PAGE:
Some 40 minutes later we were negotiating the steep road to the summit of Mt. Santo Tomas. As we passed by a "landslide" she indicated that this was where the crossbills come in the morning. Near the end of the road, we parked the car and walked, or rather "trudged", the rest of the way. "This place is the home of the Mountain Shrike and the Fire-breasted Flowerpecker," Jho informed two out-of-breath senior citizens. Unfortunately, both species were not present that time. 

It was nearing five in the afternoon and a thick fog was starting the envelop the mountain. We all agreed that it was time to go. While walking towards our car, Cynthia suggested I turn around where the incline towards the top began. I argued that I can make a u-turn right where we were parked. I don't know why but when I started the car something within me just urged me to follow my wife's proposition. As soon as I made the turn I saw a bird move in the tree right in front of us. "There's a bird there!" I told my companions. The bird then flew down to the vegetable garden below.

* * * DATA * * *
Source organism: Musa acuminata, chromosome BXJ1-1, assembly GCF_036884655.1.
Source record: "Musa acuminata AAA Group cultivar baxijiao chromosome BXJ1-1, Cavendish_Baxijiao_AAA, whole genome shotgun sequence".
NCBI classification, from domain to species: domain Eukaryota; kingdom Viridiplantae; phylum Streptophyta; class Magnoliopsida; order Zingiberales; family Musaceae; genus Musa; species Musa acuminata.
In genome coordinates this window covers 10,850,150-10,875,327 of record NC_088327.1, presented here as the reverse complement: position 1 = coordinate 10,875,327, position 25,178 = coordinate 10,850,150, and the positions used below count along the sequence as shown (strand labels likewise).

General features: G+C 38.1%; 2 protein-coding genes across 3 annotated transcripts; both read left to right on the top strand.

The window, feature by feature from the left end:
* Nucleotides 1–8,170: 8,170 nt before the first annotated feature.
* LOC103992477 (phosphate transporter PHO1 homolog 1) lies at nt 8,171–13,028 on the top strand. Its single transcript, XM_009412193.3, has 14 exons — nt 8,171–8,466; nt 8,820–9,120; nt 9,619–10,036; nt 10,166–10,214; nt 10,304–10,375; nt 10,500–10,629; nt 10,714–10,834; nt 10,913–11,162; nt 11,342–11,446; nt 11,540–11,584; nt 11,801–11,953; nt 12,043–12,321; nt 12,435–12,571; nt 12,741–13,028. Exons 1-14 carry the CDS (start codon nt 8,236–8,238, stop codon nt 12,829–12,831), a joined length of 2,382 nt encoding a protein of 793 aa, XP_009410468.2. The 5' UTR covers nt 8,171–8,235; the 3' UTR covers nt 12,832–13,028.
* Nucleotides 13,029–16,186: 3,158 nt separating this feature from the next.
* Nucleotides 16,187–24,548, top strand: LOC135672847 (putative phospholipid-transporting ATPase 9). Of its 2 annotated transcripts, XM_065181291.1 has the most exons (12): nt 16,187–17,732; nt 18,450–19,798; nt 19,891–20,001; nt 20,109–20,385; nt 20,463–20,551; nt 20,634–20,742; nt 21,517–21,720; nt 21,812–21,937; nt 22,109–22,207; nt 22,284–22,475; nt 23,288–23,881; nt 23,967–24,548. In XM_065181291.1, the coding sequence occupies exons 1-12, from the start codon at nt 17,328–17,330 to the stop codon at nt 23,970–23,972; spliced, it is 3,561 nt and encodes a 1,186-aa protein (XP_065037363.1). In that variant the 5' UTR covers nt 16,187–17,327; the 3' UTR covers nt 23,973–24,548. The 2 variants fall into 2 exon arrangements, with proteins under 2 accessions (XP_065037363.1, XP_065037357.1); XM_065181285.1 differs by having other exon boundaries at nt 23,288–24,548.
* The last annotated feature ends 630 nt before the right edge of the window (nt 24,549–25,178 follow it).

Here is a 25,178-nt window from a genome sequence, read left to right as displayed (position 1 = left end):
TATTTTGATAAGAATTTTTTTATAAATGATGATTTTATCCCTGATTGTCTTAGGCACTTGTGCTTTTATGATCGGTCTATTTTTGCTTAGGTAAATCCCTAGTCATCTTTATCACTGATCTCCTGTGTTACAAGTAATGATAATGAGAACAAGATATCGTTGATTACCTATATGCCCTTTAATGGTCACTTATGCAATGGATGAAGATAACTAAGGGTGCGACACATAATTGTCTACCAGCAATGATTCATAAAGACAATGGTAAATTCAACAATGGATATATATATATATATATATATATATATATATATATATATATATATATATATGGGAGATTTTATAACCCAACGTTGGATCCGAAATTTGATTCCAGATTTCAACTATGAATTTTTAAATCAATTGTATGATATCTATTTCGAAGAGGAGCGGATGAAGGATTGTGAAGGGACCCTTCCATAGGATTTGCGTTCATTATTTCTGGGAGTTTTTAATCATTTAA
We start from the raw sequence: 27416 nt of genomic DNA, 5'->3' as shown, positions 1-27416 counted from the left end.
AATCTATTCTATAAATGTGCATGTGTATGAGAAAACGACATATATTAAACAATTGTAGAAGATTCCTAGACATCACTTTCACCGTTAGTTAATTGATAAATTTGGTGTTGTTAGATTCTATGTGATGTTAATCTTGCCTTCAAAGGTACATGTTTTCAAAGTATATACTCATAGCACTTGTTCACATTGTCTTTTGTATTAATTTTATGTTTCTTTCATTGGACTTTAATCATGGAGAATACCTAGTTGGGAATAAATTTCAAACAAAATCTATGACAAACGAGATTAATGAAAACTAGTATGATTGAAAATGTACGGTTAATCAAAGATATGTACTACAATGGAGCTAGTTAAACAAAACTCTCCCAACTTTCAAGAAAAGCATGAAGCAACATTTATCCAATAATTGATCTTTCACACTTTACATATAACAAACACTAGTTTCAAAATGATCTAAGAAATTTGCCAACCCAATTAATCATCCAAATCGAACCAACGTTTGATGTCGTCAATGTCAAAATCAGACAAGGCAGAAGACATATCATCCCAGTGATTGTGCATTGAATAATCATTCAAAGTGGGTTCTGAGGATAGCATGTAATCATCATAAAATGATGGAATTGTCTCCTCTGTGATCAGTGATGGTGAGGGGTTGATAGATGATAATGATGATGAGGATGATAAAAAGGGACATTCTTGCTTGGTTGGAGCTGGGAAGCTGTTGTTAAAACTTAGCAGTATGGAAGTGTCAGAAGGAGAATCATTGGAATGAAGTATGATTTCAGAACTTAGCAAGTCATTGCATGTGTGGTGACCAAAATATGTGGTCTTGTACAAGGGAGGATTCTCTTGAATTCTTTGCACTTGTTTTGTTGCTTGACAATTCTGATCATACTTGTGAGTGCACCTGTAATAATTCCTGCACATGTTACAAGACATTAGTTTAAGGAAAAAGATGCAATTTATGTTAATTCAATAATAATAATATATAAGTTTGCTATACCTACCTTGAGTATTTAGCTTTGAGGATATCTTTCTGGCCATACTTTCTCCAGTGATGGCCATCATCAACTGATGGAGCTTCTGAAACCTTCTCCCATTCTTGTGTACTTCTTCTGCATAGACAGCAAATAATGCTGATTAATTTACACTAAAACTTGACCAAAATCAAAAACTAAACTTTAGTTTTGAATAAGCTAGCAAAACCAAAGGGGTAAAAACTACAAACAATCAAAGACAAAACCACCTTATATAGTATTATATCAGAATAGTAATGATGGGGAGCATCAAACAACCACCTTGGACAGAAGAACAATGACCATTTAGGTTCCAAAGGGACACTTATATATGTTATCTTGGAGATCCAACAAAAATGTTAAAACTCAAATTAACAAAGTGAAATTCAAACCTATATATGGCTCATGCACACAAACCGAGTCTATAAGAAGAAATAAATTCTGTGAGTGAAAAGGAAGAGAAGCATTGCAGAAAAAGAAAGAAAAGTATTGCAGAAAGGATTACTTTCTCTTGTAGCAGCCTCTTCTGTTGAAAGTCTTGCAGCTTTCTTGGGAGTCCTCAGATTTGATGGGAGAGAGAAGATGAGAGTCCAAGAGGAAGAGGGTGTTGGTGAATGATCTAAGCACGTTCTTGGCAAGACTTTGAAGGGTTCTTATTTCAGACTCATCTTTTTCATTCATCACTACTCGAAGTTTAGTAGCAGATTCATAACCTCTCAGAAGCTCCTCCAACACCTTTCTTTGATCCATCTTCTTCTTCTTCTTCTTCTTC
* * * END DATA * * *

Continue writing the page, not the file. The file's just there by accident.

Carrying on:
"Island thrush!" Jho exclaimed and jumped out of the car. Cynthia immediately followed. I had to park the car properly, get my gear out of the bag before I was able to join them and hoped the bird would still be there. No worries though as Jho pointed to a black bird foraging for insects in between rows of cabbages. Somehow the fog slowly lifted and the sun shone brightly. The thrush paused from its meal hunting and posed for us. It was a lifer for Cynthia and myself.

While the two ladies were still having the time of their lives photographing an extremely cooperative thrush, I saw a light-colored bird at the other side of the road. It looked different from any I've seen before. Slowly, I approached it all the while trying to get a picture (which was not easy because it was quite small and blended perfectly with its surroundings). Up until now I am still unable to put a proper identification to this bird.